In Gov. Kristi Noem’s Sioux Falls visit Tuesday, she announced an investment of nearly $8 million over the next three years in apprenticeship programming.
Noem stated the $7.94 million funding of apprenticeships will help fill open positions and encourage people in the state to think of jobs and fields that they may not have considered before.
“We have open jobs, and we don’t want to be disqualifying people based on their resumes,” Noem said.
Noem highlighted South Dakota’s unemployment rate of 1.9 percent.
“Not only is that the lowest unemployment rate that the state of South Dakota has ever had in history, we believe that it is the lowest unemployment rate that any state has ever had in history,” Noem said.
She also said South Dakota has 25,000 open jobs that may or may not require a license or specific skillset.
She argued that, while positive, a low unemployment rate and a high number of open jobs correlate with greater housing challenges, childcare challenges, and similar needs that must be met for working families to thrive. One step the state can take in minimizing barriers is offering training in workforce skills through more apprenticeships.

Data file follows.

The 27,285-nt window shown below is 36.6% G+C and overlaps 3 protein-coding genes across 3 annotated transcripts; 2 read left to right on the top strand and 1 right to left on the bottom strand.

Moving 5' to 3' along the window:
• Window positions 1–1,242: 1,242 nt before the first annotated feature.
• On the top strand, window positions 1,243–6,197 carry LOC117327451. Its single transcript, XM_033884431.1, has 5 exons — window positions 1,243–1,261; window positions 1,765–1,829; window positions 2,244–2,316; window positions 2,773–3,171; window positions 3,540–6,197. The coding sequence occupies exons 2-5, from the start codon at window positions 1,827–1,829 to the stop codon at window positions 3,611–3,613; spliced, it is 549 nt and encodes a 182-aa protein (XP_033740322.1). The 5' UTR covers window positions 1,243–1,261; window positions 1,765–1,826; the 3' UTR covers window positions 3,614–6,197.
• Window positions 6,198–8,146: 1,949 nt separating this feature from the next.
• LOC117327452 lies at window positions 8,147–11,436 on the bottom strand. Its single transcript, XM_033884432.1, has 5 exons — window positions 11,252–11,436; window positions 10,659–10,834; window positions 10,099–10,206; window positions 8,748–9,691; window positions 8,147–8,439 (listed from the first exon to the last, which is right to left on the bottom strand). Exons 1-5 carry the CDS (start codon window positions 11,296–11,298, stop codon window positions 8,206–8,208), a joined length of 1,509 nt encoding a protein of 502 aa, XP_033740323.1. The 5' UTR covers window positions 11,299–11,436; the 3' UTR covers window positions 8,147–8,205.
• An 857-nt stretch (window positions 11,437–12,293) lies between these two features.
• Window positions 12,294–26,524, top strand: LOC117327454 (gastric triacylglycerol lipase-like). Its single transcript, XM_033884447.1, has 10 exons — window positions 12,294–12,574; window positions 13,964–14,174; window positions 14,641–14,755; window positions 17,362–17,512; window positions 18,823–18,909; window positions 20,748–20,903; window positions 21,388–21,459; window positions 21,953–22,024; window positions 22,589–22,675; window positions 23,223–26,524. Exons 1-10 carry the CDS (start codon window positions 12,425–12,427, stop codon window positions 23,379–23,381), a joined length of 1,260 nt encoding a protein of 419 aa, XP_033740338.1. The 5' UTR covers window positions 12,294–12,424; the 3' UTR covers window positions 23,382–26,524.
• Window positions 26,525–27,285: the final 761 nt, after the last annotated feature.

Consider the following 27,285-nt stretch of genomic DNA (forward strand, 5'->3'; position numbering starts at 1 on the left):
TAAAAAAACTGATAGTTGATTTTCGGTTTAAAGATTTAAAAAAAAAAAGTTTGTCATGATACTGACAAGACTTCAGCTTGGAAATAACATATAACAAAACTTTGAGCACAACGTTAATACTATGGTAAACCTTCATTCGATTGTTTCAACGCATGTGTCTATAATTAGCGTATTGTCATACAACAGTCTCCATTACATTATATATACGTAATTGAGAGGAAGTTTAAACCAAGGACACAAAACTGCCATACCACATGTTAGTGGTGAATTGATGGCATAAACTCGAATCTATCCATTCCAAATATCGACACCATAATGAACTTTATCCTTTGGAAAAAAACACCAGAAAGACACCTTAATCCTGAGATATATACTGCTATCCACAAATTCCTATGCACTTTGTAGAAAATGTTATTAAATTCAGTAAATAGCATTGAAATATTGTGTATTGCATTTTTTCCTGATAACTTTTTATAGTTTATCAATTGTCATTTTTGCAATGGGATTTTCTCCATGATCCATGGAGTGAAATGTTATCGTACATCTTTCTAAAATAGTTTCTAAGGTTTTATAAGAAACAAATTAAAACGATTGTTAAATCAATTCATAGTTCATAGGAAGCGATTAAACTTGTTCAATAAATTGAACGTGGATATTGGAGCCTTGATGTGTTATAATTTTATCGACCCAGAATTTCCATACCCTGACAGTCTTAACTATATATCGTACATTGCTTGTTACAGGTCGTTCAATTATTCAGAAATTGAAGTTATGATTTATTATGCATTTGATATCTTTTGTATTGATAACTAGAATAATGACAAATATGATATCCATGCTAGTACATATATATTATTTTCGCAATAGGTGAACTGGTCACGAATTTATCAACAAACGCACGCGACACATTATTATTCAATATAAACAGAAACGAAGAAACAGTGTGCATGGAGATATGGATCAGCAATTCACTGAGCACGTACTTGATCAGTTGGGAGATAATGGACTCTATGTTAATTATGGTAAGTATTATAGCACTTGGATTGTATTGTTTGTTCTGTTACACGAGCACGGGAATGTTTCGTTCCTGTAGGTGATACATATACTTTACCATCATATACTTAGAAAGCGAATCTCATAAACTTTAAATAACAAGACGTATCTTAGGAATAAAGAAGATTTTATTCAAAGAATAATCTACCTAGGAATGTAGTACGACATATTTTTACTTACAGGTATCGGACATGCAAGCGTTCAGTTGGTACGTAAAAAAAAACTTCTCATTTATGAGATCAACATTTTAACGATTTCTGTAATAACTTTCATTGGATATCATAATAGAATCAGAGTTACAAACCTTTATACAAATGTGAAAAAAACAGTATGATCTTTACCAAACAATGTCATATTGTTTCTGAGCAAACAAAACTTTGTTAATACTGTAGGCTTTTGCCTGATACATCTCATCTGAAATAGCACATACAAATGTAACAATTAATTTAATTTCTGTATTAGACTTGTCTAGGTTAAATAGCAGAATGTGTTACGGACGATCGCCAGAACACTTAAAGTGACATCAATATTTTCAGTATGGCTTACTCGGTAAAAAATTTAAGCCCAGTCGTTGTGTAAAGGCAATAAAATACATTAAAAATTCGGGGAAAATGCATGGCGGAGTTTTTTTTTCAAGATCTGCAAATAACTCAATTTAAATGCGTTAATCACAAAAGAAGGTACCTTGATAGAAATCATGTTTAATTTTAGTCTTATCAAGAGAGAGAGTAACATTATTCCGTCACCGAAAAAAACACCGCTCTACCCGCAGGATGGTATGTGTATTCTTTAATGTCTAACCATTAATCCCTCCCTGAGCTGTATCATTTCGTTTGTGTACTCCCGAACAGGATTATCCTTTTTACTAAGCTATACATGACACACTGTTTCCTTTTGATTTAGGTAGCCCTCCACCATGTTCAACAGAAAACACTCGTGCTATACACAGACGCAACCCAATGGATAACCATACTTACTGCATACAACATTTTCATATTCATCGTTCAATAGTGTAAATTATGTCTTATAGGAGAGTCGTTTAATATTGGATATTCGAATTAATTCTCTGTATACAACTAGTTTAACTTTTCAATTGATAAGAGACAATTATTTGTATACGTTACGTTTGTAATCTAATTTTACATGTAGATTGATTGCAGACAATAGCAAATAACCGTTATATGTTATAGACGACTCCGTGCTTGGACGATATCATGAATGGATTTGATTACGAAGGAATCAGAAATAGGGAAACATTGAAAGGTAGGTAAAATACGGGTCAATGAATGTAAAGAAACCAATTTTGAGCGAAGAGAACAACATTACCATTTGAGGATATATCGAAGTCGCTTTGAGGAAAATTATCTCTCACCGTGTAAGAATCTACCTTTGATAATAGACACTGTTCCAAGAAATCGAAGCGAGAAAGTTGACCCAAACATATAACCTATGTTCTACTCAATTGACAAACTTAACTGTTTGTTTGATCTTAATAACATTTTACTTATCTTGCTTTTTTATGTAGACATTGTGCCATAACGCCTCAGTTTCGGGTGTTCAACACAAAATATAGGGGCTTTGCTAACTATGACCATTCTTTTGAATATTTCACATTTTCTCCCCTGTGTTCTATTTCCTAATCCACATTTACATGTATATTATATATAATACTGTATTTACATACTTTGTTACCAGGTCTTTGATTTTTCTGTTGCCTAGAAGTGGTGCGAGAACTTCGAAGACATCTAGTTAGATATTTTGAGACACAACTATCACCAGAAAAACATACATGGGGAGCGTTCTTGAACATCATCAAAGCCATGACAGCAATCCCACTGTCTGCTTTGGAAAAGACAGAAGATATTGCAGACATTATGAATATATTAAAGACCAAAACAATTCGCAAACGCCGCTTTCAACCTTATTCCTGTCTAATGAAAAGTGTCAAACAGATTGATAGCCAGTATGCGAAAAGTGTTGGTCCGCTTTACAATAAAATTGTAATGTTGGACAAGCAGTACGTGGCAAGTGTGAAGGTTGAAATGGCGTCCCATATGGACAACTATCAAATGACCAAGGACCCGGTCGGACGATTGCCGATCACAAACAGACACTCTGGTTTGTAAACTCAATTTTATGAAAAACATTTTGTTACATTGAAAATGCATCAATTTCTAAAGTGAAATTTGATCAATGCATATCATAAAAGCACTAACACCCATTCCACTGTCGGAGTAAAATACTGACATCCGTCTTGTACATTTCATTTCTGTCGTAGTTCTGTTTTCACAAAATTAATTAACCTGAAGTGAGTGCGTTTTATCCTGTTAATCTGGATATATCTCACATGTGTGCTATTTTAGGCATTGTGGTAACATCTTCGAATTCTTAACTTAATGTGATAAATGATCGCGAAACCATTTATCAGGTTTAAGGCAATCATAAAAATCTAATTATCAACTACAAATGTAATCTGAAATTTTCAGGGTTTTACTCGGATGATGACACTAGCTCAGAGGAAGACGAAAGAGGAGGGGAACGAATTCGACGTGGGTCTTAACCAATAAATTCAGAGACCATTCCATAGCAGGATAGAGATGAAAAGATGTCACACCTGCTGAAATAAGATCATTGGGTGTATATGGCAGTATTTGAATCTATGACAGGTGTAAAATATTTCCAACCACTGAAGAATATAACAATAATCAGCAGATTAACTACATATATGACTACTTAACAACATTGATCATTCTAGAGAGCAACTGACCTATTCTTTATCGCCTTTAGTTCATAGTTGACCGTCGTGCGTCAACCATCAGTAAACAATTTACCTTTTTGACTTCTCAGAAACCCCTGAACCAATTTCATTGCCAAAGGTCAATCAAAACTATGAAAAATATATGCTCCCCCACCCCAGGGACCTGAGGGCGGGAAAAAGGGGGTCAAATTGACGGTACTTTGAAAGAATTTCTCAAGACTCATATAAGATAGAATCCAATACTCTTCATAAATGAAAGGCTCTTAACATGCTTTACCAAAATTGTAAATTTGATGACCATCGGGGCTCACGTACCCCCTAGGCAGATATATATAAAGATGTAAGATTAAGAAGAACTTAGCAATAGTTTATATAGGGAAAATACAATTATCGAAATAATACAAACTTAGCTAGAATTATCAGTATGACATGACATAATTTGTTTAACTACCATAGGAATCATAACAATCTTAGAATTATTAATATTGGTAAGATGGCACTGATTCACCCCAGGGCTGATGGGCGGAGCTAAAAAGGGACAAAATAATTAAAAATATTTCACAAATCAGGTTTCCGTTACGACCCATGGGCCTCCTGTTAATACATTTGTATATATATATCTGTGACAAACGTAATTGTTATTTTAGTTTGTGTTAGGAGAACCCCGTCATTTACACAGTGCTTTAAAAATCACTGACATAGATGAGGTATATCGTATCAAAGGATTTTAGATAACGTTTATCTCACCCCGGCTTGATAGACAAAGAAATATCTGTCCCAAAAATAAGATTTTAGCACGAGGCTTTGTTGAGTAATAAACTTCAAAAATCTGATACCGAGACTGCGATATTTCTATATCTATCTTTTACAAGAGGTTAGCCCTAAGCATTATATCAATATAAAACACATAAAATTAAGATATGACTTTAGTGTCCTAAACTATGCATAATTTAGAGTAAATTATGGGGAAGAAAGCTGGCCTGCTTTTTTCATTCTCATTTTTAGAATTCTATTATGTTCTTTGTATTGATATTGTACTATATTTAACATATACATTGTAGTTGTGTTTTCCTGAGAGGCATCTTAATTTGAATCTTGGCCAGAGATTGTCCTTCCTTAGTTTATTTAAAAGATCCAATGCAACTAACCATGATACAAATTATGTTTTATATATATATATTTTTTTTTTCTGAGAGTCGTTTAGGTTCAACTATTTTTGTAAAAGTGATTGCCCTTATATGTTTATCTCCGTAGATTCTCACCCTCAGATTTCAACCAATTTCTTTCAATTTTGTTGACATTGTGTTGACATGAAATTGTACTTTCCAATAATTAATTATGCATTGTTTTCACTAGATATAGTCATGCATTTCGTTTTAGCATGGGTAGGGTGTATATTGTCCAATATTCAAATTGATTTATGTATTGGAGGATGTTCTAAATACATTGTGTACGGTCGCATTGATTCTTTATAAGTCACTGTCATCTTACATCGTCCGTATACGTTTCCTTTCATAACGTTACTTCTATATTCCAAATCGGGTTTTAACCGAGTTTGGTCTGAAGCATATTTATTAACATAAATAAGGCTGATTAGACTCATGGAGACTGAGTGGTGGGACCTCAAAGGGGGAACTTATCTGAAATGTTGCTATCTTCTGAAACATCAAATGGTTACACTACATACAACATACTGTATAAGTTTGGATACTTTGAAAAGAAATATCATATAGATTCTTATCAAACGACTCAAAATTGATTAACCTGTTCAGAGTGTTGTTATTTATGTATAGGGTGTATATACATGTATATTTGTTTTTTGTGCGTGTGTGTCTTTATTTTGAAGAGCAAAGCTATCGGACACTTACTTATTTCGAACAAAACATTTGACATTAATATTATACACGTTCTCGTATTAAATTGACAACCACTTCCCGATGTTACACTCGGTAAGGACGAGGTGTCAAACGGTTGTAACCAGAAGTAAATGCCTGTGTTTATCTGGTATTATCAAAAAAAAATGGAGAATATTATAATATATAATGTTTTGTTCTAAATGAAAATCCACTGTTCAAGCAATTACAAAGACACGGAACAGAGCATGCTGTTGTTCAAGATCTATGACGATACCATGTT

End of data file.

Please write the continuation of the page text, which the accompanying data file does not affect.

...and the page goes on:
According to Noem, about 3,000 jobs will be needed in South Dakota every year through 2030. Growing apprenticeship programs will help fill these jobs while allowing people to pick up practical skills and develop problem-solving skills.
Funding will go toward apprenticeships in nearly any field that requires a license to work in South Dakota, including plumbing, electrical work, teaching, cosmetology and real estate.
Noem argued that apprenticeships have not been successful in South Dakota in the past because of a lack of consistent funding — at the state level, but mainly at the federal level — and the burden that apprenticeships put on employers who have to make financial commitments to run the programs. She said this funding will help employers establish those apprenticeships. Businesses will be able to partner with team members from the South Dakota Department of Labor to define and develop apprenticeship programs that work for the employers.